AG Grewal Calls for End to New Jersey’s Mandatory Minimum Sentences for Non-Violent Drug Crimes

By AG Grewal: One of the first lessons I learned as a young prosecutor was also one of the most important: that our success is measured not by the number of people we convict, or the length of the prison sentences we obtain, but by whether justice is done in each and every case.

It’s a lesson I’ve carried with me during my time as a federal prosecutor, as the Bergen County Prosecutor, and now as New Jersey’s Attorney General. And as I reflected on that lesson, it led me to a simple conclusion: the time has come for our state to eliminate mandatory minimum sentences for non-violent drug offenses.

It’s helpful to understand how we got here. In 1987, at the height of America’s “War on Drugs,” New Jersey followed the lead of other states and enacted laws requiring strict mandatory prison terms for certain drug crimes. Well-intentioned as they may have been, the laws didn’t do a particularly good job of distinguishing between high-level traffickers and street-corner dealers, and over the past three decades, tens of thousands of New Jersey residents have been subject to their broad reach. Most problematic are the provisions that automatically render certain offenders ineligible for parole for long portions of their prison sentences, effectively forcing the state to keep even non-violent inmates locked up long after it’s clear they no longer pose a threat to the community.

This harsh approach comes with real costs. Every dollar New Jersey spends imprisoning non-violent drug offenders for longer than necessary is a dollar we’re not spending on crime prevention, addiction treatment, or reentry efforts. But more importantly, these drug laws have had devastating social costs, especially in our African-American communities, which have borne the brunt of New Jersey’s mandatory drug sentences.

In recent years, states across the country have come to realize the problems with their 80s-era drug laws, and many of them, including Texas, South Carolina, and Indiana, have passed sweeping reforms. Study after study has shown these reforms effectively reduced state prison populations—and did so without prompting a rise in crime rates. Yet even as New Jersey became a national leader in bail reform and other social justice causes, we’ve only nibbled around the edges of our mandatory drug sentencing laws. It’s time for that to change.

It’s not that all mandatory minimum sentences are ill-conceived. In New Jersey, we require judges to impose prison terms for a handful of other serious crimes—mostly offenses involving violence, illegal gun use, child sex abuse, and official misconduct—and I see no need to eliminate our state’s mandatory penalties for terrorists, rapists, and corrupt politicians. And we will continue to aggressively pursue the most violent and dangerous drug criminals—like those operating the deadly opioid mills we recently dismantled in Harrison and Irvington. But that doesn’t mean we can’t recalibrate our sentencing laws when it comes to the mostly-young, mostly-minority non-violent drug offenders that fill our state prisons.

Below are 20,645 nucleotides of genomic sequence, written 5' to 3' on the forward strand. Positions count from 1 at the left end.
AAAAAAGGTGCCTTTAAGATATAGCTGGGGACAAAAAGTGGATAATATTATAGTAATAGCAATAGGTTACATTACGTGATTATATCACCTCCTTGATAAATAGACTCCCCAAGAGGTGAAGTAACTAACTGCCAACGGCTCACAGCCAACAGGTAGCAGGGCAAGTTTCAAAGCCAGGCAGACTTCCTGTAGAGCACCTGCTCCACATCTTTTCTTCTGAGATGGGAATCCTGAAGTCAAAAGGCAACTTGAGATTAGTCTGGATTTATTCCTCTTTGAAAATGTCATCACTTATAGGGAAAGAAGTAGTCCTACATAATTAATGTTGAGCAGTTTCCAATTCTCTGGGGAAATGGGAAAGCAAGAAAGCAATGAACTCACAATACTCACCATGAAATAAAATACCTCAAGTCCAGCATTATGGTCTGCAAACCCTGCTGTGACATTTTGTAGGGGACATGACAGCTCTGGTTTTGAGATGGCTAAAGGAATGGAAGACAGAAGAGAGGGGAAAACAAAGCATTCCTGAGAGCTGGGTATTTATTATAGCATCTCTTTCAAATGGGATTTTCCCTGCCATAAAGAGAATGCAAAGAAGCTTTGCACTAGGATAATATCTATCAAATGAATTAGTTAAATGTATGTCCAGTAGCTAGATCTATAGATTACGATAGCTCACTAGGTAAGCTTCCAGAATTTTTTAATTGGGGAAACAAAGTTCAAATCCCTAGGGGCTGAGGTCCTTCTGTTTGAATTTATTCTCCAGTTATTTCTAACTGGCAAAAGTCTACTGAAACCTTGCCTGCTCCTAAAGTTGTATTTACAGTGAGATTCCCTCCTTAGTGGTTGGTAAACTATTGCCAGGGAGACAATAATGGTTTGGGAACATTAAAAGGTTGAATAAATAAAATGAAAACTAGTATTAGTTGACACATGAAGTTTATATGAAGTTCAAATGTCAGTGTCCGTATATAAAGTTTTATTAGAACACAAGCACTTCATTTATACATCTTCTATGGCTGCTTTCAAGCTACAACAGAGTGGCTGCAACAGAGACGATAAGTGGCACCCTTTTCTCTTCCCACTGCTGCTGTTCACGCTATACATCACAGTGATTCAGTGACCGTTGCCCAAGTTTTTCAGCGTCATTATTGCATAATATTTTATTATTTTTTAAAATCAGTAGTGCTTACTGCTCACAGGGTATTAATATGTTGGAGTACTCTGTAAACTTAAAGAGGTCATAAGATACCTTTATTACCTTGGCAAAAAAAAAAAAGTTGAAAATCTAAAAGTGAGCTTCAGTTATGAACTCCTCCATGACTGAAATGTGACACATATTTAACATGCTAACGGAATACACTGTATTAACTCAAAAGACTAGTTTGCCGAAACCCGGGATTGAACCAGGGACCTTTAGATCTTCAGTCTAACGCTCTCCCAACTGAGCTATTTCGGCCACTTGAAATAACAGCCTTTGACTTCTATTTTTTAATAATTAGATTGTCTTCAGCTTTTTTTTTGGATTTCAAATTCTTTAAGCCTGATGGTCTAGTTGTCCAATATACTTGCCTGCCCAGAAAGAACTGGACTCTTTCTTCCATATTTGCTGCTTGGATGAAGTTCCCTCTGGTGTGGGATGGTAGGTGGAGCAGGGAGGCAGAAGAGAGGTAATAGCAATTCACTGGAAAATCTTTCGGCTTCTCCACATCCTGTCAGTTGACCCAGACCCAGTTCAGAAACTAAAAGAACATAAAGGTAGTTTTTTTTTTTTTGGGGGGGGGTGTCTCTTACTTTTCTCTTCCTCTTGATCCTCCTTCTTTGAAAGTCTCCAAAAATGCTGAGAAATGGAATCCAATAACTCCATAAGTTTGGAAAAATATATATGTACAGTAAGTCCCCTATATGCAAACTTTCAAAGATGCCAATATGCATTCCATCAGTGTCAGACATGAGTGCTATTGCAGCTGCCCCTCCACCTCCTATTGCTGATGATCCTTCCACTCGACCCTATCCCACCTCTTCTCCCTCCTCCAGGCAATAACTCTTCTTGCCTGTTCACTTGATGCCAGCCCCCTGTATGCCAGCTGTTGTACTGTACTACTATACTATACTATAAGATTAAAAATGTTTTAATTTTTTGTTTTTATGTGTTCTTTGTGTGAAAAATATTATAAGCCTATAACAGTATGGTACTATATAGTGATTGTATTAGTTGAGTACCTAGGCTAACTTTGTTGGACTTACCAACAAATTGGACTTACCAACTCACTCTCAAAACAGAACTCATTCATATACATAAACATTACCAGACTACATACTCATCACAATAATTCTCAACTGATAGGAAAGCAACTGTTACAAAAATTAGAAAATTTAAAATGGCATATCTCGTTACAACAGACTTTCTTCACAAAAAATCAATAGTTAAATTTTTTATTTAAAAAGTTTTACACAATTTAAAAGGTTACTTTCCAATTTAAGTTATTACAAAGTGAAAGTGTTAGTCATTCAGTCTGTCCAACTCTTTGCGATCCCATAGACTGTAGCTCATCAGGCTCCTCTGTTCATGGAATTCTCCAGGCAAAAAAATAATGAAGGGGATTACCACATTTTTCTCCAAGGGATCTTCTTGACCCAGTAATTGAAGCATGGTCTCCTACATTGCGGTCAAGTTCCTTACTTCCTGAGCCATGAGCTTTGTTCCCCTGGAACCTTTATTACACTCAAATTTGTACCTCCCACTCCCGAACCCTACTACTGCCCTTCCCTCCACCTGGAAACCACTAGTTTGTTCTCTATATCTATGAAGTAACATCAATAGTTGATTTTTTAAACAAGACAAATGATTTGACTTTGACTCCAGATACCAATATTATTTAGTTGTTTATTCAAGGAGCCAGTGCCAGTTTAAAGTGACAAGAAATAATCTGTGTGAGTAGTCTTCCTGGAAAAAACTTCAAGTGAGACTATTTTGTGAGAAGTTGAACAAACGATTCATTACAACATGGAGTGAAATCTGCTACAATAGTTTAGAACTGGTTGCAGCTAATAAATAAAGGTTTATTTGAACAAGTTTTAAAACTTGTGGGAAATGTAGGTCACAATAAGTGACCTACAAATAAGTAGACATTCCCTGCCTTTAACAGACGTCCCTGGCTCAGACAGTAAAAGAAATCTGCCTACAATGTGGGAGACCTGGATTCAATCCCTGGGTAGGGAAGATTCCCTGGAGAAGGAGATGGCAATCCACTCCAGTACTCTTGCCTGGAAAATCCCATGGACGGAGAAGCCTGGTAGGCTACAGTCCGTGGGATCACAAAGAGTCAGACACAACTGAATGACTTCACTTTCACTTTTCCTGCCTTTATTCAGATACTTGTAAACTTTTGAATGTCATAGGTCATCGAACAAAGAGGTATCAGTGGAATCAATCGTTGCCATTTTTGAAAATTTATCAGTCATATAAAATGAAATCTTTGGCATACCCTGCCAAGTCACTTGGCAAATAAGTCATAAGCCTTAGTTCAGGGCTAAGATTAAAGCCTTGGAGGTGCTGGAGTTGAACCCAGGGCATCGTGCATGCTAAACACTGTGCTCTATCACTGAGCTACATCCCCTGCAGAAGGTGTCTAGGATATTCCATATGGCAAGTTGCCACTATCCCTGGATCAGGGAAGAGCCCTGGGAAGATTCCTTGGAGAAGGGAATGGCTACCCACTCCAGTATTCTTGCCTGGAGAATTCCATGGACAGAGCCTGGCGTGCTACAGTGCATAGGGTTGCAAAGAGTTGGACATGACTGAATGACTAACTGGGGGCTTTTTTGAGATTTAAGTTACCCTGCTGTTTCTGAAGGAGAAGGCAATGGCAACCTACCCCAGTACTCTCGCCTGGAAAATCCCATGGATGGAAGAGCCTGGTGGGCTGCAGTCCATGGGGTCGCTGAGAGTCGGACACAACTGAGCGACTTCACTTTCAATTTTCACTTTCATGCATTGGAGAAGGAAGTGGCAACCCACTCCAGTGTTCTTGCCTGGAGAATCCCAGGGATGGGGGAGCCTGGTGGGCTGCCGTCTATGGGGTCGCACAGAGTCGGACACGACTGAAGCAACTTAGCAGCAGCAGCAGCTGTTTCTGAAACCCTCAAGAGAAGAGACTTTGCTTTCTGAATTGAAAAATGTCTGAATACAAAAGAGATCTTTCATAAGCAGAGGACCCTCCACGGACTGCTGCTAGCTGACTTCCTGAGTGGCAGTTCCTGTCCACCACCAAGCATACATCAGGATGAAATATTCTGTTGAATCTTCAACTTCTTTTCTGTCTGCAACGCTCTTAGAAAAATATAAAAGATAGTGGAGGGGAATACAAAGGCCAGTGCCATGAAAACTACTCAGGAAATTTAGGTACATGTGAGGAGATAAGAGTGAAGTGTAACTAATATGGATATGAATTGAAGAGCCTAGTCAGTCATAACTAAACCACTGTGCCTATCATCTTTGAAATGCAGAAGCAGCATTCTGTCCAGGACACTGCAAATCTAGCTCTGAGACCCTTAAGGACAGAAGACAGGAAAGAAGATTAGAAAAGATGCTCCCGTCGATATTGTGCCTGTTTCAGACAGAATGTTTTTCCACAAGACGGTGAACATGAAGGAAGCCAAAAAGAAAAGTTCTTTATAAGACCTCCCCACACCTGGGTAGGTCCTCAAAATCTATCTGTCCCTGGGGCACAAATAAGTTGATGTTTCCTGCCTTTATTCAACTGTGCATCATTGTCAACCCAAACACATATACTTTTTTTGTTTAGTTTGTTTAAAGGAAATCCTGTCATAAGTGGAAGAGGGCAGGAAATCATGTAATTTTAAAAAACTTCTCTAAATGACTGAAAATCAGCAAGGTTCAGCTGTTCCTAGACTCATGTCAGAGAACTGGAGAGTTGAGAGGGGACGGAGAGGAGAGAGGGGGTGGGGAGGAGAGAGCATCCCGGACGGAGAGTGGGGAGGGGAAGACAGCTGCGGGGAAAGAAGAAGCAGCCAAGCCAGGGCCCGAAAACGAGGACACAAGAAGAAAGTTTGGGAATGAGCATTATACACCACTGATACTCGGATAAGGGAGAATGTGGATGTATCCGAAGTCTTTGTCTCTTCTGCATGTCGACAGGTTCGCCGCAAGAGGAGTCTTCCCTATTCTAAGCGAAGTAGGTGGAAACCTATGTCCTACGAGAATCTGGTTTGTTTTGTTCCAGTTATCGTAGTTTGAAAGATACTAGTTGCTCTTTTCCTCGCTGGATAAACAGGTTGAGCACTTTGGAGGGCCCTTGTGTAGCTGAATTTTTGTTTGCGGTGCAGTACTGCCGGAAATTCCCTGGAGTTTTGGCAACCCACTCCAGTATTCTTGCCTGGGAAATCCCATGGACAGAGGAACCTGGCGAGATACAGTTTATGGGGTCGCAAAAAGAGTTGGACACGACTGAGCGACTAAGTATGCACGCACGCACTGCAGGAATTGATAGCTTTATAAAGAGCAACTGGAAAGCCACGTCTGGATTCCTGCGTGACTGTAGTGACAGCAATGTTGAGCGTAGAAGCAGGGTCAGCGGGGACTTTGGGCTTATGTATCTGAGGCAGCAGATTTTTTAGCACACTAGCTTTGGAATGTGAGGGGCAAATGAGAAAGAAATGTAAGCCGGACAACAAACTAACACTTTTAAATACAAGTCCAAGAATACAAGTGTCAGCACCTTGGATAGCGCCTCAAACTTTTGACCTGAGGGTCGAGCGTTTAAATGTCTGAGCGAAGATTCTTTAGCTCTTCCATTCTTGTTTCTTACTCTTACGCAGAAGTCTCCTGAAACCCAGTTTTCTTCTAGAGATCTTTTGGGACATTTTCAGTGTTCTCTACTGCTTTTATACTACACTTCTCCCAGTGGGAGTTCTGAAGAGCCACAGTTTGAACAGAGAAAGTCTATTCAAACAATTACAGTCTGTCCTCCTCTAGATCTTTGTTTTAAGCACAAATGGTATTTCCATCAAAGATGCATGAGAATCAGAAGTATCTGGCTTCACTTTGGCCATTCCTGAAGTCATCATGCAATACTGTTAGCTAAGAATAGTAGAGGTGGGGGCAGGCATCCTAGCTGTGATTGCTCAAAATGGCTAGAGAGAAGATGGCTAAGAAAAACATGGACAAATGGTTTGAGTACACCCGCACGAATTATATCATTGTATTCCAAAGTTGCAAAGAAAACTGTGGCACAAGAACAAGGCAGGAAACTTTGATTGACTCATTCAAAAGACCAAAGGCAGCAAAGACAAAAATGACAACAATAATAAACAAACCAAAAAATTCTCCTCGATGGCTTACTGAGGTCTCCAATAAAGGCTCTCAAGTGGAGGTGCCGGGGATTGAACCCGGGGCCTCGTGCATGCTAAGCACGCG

We should also consider other sensible sentencing reforms that would promote a more humane criminal justice system. We could end mandatory minimum sentences for non-violent property offenses, like shoplifting, that suffer from many of the same problems as mandatory sentences for drug crimes. We could expand our state’s “compassionate release” program, which would allow elderly and terminally ill inmates to seek release from prison if they can show they are unlikely to reoffend. We could create new pathways for inmates to petition for sentence reductions if they can show they’ve enrolled in prison education programs, completed their rehabilitation, and demonstrated their readiness to reenter society. And we could build statutory mechanisms to ensure that any cost-savings these programs generate by reducing state prison populations are reinvested in public safety and community engagement initiatives.

These types of reforms aren’t possible without legislative action, and I am particularly proud of Governor Murphy—a true advocate of progressive change—for reconstituting the long-dormant Criminal Sentencing and Disposition Commission to study potential reforms and make recommendations for new laws. That Commission, which includes representatives from my office and is operating under the leadership of the exceptional Deborah Poritz, the former Chief Justice of our State Supreme Court, is hard at work on these and other topics. But even as policymakers tackle these issues, it’s important that the public begin to grapple with the effect of our state’s outdated drug laws and start mobilizing for change.

Now more than ever, the credibility of our criminal justice system is under attack, and the best way to restore the public’s confidence in this vital institution is to ensure that it works fairly and effectively for all members of our society. So let’s reform our state’s drug sentencing laws. As a prosecutor and as a citizen, I can think of no better way to serve the cause of justice.

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